Year 1: Continue working with volcano observatories in Latin America on data analysis and, especially, capacity building, so that the observatories may ultimately process and interpret remote sensing data themselves. Develop partnerships with research institutions around the world who are interested in contributing to a global monitoring effort, perhaps through the auspices of the new International Association of Volcanology and Chemistry of the Earth’s Interior (IAVCEI) Commission on Volcano Geodesy.
Year 2: Expand operational monitoring efforts to African volcanoes, a number of which are deforming and experiencing eruptions with attendant thermal and gas emissions. Local scientists and volcano monitoring agencies in Africa have little ability to use remote sensing data (and in some countries like Tanzania, there are no volcano observatories), so providing this information, and training local users in the derivation and interpretation of Earth observation imagery, is of critical importance to volcano monitoring efforts.
Years 3–4: Expand operational satellite monitoring of volcanic activity to Indonesia and the Philippines—both countries with abundant volcanic activity but little ability for the uptake of remote sensing. Training can be done in coordination with the U.S. Geological Survey’s Volcano Disaster Assistance Program, which has established contacts in both locations, and by recruiting partners at institutions with active research programs in southeast Asia.
By the fifth year of the demonstrator, operational volcano monitoring from space will be in place for countries that currently lack easy access to, and ability to exploit, satellite data. Efforts will focus attention on nations that lack expertise in remote sensing, and not on the United States, Japan, and Europe, where there is already expertise, and sufficient resources exist. and expertise
The primary data needs for the volcano demonstrator are SAR and very-high-resolution optical data, which are not freely available in most cases. In addition, use of freely available thermal and visible data will continue, especially through existing global monitoring programs, like MODVOLC, VOLCAT, and the ASTER Volcano Archive. There is certainly continued need for these tools, and support for these capabilities from their responsible agencies is vital.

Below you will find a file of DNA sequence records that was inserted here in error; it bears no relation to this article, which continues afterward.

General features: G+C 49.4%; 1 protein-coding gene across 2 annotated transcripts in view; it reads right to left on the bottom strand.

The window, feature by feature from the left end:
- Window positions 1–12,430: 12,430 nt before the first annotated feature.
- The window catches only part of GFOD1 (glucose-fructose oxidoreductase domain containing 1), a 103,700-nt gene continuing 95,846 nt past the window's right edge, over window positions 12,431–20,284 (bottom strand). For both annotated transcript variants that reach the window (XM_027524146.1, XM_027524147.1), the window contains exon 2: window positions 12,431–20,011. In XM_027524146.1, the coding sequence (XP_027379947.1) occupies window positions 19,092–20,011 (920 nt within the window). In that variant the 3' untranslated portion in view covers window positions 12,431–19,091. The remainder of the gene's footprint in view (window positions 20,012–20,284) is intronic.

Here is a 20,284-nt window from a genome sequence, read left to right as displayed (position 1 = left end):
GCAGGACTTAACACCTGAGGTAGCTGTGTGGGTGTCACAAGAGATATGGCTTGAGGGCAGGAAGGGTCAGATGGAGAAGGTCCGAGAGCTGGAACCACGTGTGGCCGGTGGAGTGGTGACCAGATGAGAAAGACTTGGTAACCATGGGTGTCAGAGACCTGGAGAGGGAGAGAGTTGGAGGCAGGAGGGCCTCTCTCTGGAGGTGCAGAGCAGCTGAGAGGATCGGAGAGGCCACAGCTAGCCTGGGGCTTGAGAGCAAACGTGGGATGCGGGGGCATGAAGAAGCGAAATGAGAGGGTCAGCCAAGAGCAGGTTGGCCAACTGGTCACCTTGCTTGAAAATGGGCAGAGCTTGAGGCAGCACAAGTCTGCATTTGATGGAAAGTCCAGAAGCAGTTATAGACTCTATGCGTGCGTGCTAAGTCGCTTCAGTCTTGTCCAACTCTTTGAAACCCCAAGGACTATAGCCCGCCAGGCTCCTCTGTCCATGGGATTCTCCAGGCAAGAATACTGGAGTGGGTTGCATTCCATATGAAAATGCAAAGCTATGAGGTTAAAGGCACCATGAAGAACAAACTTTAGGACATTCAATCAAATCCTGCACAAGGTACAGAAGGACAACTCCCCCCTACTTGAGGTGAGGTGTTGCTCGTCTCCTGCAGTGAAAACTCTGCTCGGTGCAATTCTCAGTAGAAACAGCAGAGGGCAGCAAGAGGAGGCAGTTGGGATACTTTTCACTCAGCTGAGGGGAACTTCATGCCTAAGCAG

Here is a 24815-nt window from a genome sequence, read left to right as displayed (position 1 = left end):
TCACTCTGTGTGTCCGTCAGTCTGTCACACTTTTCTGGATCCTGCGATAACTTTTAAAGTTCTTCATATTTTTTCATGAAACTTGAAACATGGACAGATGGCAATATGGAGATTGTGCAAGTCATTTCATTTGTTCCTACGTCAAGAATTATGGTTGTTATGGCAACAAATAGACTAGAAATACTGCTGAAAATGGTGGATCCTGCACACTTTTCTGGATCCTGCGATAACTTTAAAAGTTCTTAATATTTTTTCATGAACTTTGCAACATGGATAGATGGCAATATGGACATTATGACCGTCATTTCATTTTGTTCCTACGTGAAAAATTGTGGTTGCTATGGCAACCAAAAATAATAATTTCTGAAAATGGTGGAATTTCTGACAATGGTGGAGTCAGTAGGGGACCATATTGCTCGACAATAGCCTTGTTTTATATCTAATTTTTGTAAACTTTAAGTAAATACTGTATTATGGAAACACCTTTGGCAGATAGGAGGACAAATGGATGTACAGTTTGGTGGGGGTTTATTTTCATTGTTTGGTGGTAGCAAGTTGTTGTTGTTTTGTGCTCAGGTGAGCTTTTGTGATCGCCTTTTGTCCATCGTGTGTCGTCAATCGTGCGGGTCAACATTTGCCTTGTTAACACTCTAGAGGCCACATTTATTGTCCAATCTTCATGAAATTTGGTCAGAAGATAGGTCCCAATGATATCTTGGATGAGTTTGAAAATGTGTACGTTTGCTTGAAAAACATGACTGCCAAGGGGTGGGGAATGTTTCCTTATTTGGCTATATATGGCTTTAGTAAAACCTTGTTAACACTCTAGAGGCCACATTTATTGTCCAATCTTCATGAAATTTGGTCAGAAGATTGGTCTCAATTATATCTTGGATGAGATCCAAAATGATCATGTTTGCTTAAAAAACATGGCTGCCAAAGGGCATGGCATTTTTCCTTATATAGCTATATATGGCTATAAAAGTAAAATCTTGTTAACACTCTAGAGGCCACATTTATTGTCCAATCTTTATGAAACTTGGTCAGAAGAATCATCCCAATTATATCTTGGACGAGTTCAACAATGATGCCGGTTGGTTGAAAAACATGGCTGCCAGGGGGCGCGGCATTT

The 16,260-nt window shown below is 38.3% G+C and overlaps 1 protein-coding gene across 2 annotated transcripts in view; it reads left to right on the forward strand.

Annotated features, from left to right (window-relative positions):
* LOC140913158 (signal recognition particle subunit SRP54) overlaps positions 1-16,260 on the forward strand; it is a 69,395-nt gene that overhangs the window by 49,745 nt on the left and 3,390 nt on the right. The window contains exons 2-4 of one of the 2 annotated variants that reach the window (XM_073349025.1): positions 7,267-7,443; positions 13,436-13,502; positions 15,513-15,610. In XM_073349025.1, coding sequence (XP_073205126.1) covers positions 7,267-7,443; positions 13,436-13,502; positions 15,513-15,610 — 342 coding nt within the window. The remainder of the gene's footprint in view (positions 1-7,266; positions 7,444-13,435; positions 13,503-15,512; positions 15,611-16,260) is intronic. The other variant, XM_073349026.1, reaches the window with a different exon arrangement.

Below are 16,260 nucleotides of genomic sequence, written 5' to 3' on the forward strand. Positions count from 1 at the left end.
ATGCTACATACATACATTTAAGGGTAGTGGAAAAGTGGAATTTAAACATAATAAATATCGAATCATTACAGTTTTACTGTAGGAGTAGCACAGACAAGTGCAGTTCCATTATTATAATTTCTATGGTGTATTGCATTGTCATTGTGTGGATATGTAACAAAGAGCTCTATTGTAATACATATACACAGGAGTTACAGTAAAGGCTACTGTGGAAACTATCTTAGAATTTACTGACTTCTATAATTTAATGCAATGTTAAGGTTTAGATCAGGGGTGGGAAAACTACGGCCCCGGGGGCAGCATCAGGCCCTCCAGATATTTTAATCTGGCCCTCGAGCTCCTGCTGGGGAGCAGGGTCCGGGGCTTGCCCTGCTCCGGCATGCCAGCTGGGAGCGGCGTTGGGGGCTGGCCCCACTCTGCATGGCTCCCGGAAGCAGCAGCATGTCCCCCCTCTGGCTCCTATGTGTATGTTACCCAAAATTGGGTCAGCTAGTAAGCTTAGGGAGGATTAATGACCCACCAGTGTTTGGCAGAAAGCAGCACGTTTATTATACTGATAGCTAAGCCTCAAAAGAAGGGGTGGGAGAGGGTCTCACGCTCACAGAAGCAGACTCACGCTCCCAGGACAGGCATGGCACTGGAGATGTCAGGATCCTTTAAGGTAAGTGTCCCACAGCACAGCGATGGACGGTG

Detailed pilot results
Pilot results had significant impact in understanding of volcanoes in Latin America—not only in how those volcanoes work, but also in how satellite data can aid with prioritizing deployment of limited resources and aid with decision making.
“The USGS Volcano Disaster Assistance Program works with volcano observatories throughout Latin America and has seen firsthand the impact of the CEOS volcano pilot project. The rapid availability of a variety of data types, coupled with outreach done by pilot participants, has aided local volcanologists in assessing volcanic unrest, like that at Chiles-Cerro Negro (Colombia-Ecuador) in 2014, and also in responding to eruptions, including the unheralded explosion of Calbuco, Chile, in 2015. We and our Latin American counterparts are grateful for the commitment of the CEOS member agencies and the volcano pilot team to provide data, products, and expertise, and we hope that these efforts can be expanded in the future.” — John Pallister, Chief, Volcano Disaster Assistance Program, U.S. Geological Survey (USA)
Specific results with respect to high-threat volcanoes in Chile are discussed in: Delgado F., M. E. Pritchard, S. Ebmeier, P. Gonzalez, and L. Lara (2017). Recent unrest (2002–2015) imaged by space geodesy at the highest risk Chilean volcanoes: Villarrica, Llaima, and Calbuco (Southern Andes). Journal of Volcanology and Geothermal Research, doi:10.1016/j.jvolgeores.2017.05.020.
Overall pilot results are summarized in: Pritchard, M.E., J. Biggs, C. Wauthier, E. Sansosti, D.W.D Arnold, F. Delgado, S.K. Ebmeier, S.T. Henderson, K. Stephens, C. Cooper, K. Wnuk, F. Amelung, V. Aguilar, P. Mothes, O. Macedo, L.E. Lara, M.P. Poland, and S. Zoffoli (2018). Towards coordinated regional multi-satellite InSAR volcano observations: Results from the Latin America pilot project. Journal of Applied Volcanology.
Unrest at Chiles-Cerro Negro, Colombia-Ecuador border
In 2014, escalating seismic unrest at the long-dormant Chiles-Cerro Negro volcanic system, on the Colombia-Ecuador border, raised concerns that an eruption might be a possibility, but ground-based monitoring was limited. Space-based radar data revealed that most of the deformation that occurred was related to thrust faulting due to a strong earthquake, after which unrest subsided, suggesting that the earthquake was both triggered by and relieved pressure from deep magma accumulation. These observations and insights aided volcanologists on the ground with their interpretations of the activity.
“The interferograms that no longer showed significant displacements, as well as the descending GPS data values, along with a lowering of the energy levels of the overall seismic events, were fundamental in helping us arrive to the decision to lower the alert level from orange to yellow.” — Patricia Mothes, Geophysicist, Instituto Geofísico (Ecuador)